Cohabiting couples experience the same level of overall health as those who are married, a new study suggests.
Researchers made this claim after an analysis of 10,000 participants in the British National Child Development Study. This had followed the lives of 17,000 people who were born in the country during one week in March 1958.
The researchers conducted blood and respiratory system tests to assess the participants’ health. They also asked each participant to identify their marital status as single, cohabiting or married.
Living with a partner and marriage led to better overall health, the researchers concluded. Married and cohabiting men were both healthier than those who remained single throughout the monitoring period. Meanwhile, women who married in their late 20s to early 30s had better health than those who married at other ages or not at all.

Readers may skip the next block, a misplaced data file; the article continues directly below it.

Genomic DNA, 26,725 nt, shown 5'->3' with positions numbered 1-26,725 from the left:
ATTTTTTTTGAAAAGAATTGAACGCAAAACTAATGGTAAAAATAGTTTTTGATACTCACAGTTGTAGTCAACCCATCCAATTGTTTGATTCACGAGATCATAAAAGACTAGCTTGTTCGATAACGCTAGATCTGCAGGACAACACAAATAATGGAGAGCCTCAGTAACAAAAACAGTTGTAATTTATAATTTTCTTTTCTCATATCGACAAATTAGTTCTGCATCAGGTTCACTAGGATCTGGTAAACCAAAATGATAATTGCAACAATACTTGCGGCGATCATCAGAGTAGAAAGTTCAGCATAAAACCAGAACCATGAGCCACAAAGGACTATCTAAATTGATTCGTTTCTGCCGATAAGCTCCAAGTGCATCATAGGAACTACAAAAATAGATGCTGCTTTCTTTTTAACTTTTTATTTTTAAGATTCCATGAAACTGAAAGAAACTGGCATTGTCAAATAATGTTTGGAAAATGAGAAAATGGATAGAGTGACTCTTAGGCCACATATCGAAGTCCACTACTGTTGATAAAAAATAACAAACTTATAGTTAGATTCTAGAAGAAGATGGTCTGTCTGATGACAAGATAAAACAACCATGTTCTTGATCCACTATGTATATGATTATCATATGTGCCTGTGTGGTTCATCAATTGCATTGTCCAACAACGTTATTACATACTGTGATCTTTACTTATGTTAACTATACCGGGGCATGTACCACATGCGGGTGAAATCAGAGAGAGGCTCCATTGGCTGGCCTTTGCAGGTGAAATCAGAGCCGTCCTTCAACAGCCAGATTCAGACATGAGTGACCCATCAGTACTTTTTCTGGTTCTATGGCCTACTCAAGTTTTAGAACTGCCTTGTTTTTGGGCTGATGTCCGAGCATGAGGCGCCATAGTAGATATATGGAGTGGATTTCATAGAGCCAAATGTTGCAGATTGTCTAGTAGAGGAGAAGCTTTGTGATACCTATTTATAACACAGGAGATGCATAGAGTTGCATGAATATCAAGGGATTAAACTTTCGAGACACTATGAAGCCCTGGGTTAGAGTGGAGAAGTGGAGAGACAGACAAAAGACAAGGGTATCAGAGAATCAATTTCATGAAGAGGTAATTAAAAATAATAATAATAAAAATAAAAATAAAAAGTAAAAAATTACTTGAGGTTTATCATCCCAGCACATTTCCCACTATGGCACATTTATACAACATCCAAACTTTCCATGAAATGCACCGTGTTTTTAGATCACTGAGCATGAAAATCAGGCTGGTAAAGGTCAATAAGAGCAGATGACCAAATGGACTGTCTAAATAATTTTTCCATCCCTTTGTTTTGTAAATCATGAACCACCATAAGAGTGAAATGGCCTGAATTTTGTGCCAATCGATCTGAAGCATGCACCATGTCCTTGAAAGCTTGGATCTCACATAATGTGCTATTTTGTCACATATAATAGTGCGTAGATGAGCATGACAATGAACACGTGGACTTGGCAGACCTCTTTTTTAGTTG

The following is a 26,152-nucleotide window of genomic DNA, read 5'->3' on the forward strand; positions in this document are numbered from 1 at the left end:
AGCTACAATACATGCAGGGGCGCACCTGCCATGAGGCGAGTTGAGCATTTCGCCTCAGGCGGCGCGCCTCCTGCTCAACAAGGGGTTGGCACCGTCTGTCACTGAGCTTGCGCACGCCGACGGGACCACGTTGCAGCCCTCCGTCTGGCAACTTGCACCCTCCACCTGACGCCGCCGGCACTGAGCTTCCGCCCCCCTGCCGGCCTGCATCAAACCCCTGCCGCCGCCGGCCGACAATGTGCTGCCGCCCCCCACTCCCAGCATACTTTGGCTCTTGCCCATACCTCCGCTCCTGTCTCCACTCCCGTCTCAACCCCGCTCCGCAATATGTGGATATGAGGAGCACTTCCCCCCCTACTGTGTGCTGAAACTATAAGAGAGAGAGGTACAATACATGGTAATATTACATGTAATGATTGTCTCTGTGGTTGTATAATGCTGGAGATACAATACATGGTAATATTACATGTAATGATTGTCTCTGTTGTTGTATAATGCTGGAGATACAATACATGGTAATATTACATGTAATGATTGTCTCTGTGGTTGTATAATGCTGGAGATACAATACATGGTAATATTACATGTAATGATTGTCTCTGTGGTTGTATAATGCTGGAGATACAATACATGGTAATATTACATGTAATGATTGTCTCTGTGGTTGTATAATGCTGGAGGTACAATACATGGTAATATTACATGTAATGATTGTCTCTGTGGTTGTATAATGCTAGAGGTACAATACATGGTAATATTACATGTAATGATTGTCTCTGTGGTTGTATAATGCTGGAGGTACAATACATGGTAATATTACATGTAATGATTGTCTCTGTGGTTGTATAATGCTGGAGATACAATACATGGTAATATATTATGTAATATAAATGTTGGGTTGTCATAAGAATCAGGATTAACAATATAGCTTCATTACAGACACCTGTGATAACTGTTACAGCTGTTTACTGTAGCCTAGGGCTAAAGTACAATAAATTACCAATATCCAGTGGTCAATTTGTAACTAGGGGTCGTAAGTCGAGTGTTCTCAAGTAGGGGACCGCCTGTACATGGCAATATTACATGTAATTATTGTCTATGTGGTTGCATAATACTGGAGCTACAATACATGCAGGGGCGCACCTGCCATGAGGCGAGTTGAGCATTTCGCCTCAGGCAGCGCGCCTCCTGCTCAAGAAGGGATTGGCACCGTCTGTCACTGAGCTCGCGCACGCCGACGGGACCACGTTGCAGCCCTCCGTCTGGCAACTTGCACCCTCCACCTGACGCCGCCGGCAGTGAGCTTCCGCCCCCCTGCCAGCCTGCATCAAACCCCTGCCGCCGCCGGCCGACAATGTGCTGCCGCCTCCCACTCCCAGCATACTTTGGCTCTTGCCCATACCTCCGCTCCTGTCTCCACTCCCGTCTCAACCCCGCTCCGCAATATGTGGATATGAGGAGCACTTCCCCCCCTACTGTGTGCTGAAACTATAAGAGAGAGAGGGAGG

The impact of marital status upon someone’s health may change with age, researchers added, but as their data only included those born in 1958, it was not possible to be sure how without further study. Considering the rise in cohabitation among younger generations, more data was required for comparison, they said.
The results were published in the academic American Journal of Public Health and they appear to back up previous studies on the subject. In 2013, Finnish researchers claimed that, on average, married men live seven years longer than those who remain single.
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